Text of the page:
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Jeremiah Weldon South
(Material from my Great-Aunt, Dr. Lillian H. South’s family history)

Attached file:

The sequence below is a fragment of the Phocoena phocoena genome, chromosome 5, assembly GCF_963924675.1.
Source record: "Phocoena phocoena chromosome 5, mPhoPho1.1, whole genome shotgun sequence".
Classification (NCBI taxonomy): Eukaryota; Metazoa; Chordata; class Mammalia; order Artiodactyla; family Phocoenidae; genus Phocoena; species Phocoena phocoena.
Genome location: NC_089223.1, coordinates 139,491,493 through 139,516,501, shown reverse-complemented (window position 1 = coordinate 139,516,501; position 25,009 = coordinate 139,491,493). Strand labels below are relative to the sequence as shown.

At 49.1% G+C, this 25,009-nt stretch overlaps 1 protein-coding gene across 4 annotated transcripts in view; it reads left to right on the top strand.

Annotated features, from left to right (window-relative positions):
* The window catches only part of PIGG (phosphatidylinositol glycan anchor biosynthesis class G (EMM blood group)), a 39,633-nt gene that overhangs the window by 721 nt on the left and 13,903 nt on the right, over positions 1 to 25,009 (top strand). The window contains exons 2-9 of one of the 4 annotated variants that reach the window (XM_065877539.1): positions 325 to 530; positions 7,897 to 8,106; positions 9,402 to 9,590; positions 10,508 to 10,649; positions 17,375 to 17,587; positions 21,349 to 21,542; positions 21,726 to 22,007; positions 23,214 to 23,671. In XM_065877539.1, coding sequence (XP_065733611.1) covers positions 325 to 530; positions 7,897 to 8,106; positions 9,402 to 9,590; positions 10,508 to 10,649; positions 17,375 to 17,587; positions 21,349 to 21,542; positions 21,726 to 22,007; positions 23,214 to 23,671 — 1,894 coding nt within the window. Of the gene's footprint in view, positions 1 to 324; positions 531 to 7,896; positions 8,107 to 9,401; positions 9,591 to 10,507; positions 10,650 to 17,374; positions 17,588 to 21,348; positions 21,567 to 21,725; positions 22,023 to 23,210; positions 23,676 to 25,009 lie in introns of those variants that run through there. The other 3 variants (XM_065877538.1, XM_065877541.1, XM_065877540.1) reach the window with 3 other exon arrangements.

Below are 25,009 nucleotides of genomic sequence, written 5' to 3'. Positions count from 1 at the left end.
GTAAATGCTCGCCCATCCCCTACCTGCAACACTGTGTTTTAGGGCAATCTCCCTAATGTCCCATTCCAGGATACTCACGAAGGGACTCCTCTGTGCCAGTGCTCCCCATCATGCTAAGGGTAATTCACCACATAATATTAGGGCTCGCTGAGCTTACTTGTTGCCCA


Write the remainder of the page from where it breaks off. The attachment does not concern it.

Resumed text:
“The second son of General Samuel South and brother of John Glover South, born in Madison County, 1805, spent much of his early life in Breathitt County managing the lands he had inherited and to which he added greatly. He represented Breathitt County in the Kentucky Legislature in 1840, and from 1843 to 1847 was a member of the Kentucky Senate. He was commissioned Colonel of the Kentucky Volunteers for service in the Mexican War, but did not reach Mexico. In 1870 he was elected by the Kentucky Legislature, Lessee of the Kentucky Penitentiary, the direction of which he exercised for a number of years. He died suddenly on the floor of the Kentucky Senate on April 15, 1880 and the two houses of the Legislature passed an act causing the flag to be placed at half staff over the Capitol and other state buildings for five days, at the same time lauding the character and record of Col. South. He had seven sons who served in the Confederate Army, three of whom were killed. His wife was Mary Magdelen Cockrell, daughter of John Cockrell of Madison County, a soldier of the War of 1812 and who was killed by Indians in 1837.”